Speaking about Leadership, David Elrod, a former finance director at Microsoft, contends that trust is a necessary quality. Furthermore, in light of the Leadership Economics model, Chughtai, Byrne, and Flood write in the Journal of Business Ethics that the realization of trust depends on relationships. In the most basic sense, trust cannot be realized apart from relationships. The evidence is clear on this point.
When defining trust, the Oxford English Dictionary asserts that trust, by definition, anticipates reliance, confidence, or faith in some quality or attribute of another. This demonstrates the importance of relationships in the establishment of trust.
According to Xiaojun Lu of Shanghai Jiao Tong University in China, trust must be realized and earned over time. Indeed, in their book Journal of Transformative Innovation, Meister, Green, and Galford state.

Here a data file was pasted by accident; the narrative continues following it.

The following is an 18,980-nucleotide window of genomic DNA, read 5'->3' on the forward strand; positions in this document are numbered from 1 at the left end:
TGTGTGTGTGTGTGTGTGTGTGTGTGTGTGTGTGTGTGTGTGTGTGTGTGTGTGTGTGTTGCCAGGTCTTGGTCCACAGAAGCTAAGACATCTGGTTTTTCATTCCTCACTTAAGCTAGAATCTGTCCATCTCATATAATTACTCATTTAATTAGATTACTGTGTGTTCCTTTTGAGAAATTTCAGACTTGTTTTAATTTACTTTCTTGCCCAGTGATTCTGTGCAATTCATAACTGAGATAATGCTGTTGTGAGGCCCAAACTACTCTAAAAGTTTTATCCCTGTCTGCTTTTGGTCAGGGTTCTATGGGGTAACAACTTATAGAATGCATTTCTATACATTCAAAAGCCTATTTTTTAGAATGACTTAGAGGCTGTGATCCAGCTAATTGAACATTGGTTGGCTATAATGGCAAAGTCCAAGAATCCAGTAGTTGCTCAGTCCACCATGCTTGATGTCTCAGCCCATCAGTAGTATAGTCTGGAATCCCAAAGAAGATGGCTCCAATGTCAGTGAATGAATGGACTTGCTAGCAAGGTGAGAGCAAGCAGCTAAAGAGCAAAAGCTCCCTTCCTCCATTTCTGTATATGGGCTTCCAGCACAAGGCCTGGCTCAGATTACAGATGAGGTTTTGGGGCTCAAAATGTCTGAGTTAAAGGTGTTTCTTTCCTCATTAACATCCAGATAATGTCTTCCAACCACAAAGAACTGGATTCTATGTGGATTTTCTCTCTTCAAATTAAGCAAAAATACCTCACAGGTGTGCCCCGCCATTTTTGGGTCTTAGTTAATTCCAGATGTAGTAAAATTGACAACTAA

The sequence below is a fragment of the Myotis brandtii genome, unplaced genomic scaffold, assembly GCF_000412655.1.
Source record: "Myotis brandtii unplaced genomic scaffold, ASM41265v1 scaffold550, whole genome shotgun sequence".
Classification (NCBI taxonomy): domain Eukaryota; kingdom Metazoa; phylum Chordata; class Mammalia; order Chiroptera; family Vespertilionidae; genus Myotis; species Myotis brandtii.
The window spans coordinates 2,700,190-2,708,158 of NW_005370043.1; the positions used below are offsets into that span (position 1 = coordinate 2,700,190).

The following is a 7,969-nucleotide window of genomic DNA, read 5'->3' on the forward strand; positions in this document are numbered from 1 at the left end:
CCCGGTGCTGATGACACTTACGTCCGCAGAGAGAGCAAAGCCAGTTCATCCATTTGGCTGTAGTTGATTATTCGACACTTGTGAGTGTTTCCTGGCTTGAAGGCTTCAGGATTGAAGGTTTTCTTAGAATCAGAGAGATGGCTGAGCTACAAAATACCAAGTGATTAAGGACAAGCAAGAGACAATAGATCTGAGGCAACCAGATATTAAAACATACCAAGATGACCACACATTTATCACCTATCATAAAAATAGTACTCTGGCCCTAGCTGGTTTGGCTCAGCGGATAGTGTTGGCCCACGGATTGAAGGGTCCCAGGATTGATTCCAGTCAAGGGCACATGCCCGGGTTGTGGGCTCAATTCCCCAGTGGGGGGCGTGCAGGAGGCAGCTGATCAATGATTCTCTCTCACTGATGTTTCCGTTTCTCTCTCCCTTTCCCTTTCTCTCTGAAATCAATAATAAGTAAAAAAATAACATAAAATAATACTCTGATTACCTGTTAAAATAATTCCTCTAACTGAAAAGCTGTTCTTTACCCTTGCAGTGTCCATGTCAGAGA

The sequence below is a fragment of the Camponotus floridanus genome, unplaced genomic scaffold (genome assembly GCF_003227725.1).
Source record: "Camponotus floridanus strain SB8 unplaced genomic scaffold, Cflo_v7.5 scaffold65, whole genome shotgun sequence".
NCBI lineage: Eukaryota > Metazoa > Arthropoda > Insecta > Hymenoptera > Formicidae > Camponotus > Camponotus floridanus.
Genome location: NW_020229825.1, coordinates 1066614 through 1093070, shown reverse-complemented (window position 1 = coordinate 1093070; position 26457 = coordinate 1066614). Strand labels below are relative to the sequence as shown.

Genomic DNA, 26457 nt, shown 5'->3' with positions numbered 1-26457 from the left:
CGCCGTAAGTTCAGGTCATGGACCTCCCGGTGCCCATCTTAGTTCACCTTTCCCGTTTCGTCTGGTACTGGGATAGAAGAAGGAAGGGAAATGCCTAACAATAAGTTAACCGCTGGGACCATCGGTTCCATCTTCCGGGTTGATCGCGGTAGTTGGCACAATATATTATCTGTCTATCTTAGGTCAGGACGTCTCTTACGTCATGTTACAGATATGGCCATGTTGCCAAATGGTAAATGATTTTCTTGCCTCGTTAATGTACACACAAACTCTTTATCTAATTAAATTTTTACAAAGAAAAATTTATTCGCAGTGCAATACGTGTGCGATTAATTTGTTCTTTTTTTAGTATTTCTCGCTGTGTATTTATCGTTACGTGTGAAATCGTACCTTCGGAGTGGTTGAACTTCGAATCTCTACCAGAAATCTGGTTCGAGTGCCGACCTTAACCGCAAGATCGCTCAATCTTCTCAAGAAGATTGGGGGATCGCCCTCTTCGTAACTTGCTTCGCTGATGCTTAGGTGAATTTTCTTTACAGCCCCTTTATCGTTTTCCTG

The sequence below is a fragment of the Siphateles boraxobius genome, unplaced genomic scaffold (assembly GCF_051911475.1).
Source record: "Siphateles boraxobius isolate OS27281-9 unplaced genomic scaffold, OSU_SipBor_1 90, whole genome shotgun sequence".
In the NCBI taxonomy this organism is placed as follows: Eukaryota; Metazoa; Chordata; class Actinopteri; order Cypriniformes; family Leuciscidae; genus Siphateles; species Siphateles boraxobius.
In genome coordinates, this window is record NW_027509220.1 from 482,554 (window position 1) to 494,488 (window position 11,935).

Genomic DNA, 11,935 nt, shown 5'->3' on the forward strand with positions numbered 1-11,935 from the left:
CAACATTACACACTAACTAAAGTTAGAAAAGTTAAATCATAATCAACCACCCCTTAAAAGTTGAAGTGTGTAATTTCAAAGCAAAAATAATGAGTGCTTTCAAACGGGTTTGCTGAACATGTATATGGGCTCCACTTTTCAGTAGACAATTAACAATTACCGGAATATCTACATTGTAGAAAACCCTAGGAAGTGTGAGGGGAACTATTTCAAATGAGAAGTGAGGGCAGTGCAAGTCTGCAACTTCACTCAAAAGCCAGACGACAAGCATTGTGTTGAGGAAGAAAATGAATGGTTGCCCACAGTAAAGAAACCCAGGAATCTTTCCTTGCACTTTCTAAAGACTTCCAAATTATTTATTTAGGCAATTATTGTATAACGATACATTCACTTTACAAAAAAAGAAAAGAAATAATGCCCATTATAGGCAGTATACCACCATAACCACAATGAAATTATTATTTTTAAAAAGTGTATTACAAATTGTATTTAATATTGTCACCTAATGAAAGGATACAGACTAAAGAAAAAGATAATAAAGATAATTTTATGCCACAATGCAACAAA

Leadership Economics Journal of Transformational Innovation, Fall 2018, Vol. 3 Iss. 2, pp. 40-45
Regent University School of Business & Leadership, 2018.
The Trusted Advisor promotes the notion that the longer a relationship exists, the more beneficial it can contribute to trust. Time, however, is not the only factor contributing to developing trust in relationships. According to Chughtai, Byrne, and Flood, trust is a subjective function that varies significantly in qualitative and quantitative terms.
Aside from time, various scholars, including those already mentioned in this article, contend that proximity, consistency, and the reciprocating nature of relationships, to name a few, are all factors that influence trust. In other words, trust does not happen by itself. It results from numerous complex and diverse elements, all of which are rooted in relationships in some way. Klaussner, as previously stated, states unequivocally that relationships and trust exist in a symbiotic relationship. Surprisingly, these two functions only move organizations on their own. A subsequent, integral dynamic within the leadership economy is required for organizations to achieve their goals.